Growing up, my mom had a lot of nick-nacks, on Ah. Lot. of shelves.
And as soon as I was old enough, it was my job to dust them – All. Once or twice a week, I would take EVERYTHING off those shelves one by one, dust the shelf and the trinket and put them all back.
I hated it.
Yet I unwittingly fed into this curio collection by buying little things are yard sales in the neighborhood, coming home and joyously presenting them to my mom. She in turn proudly added each one to a display on a shelf and I began the process of dusting yet another
useless piece of junk found treasure.
After my mom passed I was tasked with cleaning out her home. All the years of tchotchke collecting stared me in the face. Wooden Buda's and elephants from Thailand and India, porcelain dogs and figurines from England, a trio of nuns that wound up to play a tune, vintage Avon bottles shaped like Victorian women a collection of brass piggybank 1920’s style cars from a bank, little cottages and don’t forget all those little add-ons from my childhood yard sale days – plus SO much more. They all has sentimental value. I couldn’t discard them, but I didn’t want all of them either.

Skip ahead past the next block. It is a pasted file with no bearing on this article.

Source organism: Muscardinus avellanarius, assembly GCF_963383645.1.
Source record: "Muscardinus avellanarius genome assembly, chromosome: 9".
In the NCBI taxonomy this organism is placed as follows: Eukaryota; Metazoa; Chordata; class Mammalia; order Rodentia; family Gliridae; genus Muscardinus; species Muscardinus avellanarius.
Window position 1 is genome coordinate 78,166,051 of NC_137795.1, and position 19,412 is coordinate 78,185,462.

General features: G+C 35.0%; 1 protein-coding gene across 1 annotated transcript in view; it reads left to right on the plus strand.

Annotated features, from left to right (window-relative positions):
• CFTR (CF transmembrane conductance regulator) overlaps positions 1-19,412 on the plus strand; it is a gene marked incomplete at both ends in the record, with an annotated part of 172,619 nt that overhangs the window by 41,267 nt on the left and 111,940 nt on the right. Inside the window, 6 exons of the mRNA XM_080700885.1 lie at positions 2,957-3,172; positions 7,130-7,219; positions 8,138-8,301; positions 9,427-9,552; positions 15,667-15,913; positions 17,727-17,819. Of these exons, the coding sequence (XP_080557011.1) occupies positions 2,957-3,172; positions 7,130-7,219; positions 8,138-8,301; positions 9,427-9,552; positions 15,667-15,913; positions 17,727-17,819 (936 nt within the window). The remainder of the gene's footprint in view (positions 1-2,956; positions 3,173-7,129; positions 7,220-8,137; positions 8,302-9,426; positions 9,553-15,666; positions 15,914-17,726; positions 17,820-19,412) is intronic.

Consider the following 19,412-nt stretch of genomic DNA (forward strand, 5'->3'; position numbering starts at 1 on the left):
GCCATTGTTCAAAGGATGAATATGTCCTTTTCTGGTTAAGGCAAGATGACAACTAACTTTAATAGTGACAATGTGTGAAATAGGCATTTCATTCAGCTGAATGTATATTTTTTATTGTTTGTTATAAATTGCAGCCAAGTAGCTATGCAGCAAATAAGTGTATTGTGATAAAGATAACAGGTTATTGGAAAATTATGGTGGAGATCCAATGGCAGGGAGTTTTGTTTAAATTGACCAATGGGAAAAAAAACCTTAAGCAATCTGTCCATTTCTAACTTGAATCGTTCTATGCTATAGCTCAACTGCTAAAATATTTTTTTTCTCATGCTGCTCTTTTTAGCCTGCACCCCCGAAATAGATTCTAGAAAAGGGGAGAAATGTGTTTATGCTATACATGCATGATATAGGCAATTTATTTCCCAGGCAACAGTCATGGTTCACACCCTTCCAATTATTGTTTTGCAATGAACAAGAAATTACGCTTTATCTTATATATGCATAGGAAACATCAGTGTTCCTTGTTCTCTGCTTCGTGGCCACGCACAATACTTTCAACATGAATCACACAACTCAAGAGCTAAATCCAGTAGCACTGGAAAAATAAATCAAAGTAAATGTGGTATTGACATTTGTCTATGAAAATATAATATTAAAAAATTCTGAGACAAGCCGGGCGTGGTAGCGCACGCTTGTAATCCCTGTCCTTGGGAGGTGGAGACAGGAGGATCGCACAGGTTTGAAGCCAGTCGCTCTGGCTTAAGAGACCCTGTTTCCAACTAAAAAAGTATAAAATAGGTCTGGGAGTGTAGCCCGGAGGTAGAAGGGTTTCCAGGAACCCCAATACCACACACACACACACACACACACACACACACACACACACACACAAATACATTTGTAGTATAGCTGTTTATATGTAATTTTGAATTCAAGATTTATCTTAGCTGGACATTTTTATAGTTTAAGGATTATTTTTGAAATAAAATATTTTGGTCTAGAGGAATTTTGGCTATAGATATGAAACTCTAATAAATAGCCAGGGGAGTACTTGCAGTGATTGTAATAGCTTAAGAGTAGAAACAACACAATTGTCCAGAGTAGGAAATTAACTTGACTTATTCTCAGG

I was conflicted.
Thank goodness for shows like Clean House and Clean Sweep, though!
I loved watching these shows any chance I got and I learned a few things. Two things I gleaned: 1) I kept what I loved and what meant the most to me (all the vintage books and most of the china) and 2) I took pictures of the rest for memory’s sake then lightened the load.
Now days I still have Tchotchkes; what can I say, I am my mom’s daughter.
But I have a lot less of them and
They are VERY dusty any given day.
And we won’t talk about my obsession with vintage Asian bobble-head dolls and globes!